Speed enforcement is not new, but part of a broader, integrated road safety strategy that includes infrastructure improvements, awareness campaigns and new uses of technology. City officials hope for a halo effect, inspiring better driving behaviour across entire communities, not only in areas with cameras. A controversial topic, some critics take exception to speed cameras, labelling them as sneaky cash grabs for municipalities. Governments think the opposite. 

Safety advocate and auto insurance provider Onlia is hopeful that the cameras will provide drivers with a reminder to slow down, especially in high-risk areas like school and community safety zones.  

For those who obey the speed limit, automated speed enforcement shouldn’t change anything about your driving style, says Alex Kelly, Safety Ambassador at OnliaDrivers have fair warning as they approach areas with speed cameras, as mandatory signs provide reasonable notice of upcoming automated speed enforcement. Regardless of warnings, the best speed is the posted speed. 

You can start to understand your speeding style by downloading the insurance provider’s new safe driving app that coaches and rewards for you for safe driving habits.

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Online banking: How to protect yourself from fraud





(NC) Since the start of the COVID-19 crisis, a growing number of consumers are regularly using mobile and online banking to paybill payments, transfer money and make purchases.

Although these tools can give you easy access to your personal finances on demand, there are also some risks involved. For instance, your banking information—such as your debit or credit card number, user name, or personal identification number (PIN)—could be stolen. If criminals have access to your online banking information, they can steal your money, which is why it’s so important to be  vigilant when you bank online.

Follow these tips to help protect your personal and banking information:

  • For your online bank accounts, use a strong password that can’t be easily guessed, and never share your user name or password with anyone.
  • Check your accounts regularly to make sure there are no transactions you didn’t make or authorize.
  • When making online purchases, never authorize a website to save your credit card information, password or other personal information. Giving websites this permission will save you some time the next time you access the site, but it poses a real threat if a hacker manages to access your information.

Most financial institutions have policies to protect you from transactions that you didn’t make.

However, you are responsible for protecting your online and mobile banking information. If you give your details to anyone—including your spouse or partner, a family member or a friend—your financial institution may hold you responsible for any unauthorized transactions in your account, and even strip you of protection from unauthorized transactions in the future.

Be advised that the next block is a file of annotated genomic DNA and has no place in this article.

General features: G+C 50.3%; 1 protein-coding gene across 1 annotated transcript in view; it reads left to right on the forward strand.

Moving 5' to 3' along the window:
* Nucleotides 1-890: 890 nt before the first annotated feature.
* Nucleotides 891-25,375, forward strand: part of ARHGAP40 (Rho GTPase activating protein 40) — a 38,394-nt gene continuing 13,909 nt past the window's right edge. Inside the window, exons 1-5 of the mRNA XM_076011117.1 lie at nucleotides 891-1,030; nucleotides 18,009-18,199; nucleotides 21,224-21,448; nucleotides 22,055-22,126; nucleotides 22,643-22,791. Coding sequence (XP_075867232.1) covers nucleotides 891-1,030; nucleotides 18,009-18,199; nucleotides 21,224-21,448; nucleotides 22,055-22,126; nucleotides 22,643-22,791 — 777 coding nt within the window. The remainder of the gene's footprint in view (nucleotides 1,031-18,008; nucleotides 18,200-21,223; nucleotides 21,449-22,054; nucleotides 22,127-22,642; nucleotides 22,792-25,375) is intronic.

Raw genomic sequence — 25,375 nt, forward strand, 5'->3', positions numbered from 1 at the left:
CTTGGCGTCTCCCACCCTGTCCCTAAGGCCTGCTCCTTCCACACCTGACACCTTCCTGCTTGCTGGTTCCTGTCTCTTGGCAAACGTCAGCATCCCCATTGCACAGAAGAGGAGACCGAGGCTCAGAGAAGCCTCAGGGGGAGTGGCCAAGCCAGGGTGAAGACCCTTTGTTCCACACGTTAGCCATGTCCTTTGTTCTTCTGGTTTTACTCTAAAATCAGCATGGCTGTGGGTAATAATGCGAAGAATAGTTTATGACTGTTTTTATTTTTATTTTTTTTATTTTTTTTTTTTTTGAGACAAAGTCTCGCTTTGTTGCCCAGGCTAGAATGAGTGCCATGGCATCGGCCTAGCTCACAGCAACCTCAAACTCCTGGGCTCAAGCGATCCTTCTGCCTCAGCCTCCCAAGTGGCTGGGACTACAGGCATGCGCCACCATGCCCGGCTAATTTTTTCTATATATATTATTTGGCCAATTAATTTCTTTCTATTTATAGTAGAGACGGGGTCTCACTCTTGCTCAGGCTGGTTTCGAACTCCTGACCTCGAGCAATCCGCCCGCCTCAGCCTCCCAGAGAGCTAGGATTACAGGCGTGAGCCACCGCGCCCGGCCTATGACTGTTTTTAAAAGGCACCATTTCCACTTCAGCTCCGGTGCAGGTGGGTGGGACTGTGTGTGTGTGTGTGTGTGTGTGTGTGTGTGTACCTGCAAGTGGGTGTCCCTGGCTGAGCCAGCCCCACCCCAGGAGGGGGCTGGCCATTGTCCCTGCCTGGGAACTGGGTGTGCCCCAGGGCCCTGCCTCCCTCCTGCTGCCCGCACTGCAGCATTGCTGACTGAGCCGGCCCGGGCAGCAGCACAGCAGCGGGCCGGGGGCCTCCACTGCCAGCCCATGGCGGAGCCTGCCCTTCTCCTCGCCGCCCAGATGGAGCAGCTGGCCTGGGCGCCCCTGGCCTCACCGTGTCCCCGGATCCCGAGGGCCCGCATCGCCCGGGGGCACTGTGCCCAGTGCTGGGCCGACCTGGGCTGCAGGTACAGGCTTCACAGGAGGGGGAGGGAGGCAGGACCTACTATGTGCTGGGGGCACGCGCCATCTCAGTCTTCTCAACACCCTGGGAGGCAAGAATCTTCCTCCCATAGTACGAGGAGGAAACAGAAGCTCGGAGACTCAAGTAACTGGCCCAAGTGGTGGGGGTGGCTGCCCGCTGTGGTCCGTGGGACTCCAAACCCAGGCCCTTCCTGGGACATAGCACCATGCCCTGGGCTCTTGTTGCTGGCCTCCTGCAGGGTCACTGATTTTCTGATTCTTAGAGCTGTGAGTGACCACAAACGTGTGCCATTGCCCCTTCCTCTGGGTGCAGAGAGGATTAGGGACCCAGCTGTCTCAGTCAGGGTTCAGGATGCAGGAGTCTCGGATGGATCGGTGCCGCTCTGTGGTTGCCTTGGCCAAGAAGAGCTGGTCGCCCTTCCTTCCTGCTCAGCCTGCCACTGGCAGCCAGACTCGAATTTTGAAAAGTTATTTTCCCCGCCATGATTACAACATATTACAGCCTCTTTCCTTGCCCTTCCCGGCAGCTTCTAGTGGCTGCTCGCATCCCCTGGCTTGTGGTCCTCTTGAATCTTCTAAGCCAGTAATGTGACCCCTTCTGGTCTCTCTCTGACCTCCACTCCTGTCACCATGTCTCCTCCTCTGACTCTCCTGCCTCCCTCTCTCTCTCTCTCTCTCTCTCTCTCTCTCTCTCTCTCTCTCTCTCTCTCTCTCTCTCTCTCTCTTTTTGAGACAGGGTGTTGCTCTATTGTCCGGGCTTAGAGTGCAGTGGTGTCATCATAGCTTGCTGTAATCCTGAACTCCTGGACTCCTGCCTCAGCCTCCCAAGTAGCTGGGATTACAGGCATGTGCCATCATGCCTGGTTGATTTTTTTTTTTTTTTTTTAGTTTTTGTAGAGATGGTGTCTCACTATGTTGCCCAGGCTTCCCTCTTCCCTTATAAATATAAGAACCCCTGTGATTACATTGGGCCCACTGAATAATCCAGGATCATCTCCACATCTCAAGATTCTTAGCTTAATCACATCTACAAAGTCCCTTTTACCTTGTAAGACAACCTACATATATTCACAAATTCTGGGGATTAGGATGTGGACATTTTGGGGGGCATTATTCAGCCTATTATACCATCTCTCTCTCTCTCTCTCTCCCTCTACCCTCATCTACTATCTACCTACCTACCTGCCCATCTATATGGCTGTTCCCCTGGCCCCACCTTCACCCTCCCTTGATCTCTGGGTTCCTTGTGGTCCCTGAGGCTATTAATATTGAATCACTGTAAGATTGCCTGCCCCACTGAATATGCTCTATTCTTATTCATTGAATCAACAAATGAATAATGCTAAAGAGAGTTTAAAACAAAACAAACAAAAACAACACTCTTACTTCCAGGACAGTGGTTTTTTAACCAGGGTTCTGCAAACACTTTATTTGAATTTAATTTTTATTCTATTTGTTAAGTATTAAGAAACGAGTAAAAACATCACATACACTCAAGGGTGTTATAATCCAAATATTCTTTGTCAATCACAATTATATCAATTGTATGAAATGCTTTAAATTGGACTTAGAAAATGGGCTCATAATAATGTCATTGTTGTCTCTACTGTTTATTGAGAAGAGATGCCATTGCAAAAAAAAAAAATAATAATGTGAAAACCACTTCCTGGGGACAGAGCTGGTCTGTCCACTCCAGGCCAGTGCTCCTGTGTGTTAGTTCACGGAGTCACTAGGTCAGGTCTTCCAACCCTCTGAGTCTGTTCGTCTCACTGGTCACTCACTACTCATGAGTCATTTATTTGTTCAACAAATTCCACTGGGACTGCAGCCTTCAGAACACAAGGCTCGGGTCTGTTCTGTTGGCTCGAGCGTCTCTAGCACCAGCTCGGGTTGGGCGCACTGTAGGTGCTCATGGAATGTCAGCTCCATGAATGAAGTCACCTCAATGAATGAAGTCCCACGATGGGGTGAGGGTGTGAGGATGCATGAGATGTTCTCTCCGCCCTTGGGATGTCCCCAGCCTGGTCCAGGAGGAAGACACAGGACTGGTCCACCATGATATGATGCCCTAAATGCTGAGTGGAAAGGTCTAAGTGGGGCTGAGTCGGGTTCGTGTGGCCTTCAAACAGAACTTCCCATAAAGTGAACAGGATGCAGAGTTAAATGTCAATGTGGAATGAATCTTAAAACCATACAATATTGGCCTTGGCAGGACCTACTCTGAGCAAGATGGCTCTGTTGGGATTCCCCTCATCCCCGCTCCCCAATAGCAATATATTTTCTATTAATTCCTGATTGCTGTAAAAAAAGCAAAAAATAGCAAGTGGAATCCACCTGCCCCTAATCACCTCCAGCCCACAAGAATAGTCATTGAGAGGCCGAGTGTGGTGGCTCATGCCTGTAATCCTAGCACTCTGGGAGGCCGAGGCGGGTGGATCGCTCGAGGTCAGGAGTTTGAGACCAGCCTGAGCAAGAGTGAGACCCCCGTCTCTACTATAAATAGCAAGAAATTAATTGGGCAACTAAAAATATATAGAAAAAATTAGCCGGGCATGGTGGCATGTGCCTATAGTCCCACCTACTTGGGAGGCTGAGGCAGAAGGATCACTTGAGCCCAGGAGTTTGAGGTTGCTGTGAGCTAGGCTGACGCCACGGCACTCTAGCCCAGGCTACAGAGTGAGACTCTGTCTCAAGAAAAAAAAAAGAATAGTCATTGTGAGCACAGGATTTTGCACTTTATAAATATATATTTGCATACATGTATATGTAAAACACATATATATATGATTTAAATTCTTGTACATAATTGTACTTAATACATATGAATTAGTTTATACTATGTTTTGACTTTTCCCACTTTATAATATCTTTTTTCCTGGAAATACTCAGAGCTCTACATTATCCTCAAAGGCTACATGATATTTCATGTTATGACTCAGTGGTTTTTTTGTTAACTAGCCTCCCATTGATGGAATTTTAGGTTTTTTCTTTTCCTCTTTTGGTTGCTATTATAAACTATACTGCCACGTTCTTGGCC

If you suspect your information may have been compromised, change your passwords immediately, and check your account and credit card statements for anomalies and report any suspicious transactions to your financial institution.

The Financial Consumer Agency of Canada has created resources to help you protect your online banking information.

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Payday loans: Not the best way to borrow money





(NC) Payday loans are a very expensive way to borrow money. Even if you’re struggling financially, think twice—and crunch the numbers—before getting this type of loan.

Depending on the rules in your province, payday lenders can charge fees of $15 to $25 per $100 that you borrow.

As an example, let’s say you borrow $300 for home repairs. The payday lender charges you $51 in fees, or $17 for every $100 borrowed. Your loan balance is therefore $351, which amounts to an interest rate of 442 per cent.

There can be serious consequences if you don’t repay your loan by the due date. These may include the following:

  • The payday lender may charge you a fee if there isn’t enough money in your account.
  • Your financial institution may also charge you a fee if there isn’t enough money in your account.
  • The total amount that you owe, including the fees, continues to increase.

There are better options out there

Payday loans should be your last resort to borrow money. Consider cheaper ways of borrowing money, such as:

  • Cashing in vacation days or asking for a pay advance from your employer.
  • Getting a line of credit, a cash advance on a credit card or a personal loan from your financial institution.
  • Getting a loan from family or friends.

Before getting a payday loan and to avoid getting stuck in a debt trap, consider other, less expensive ways to borrow money.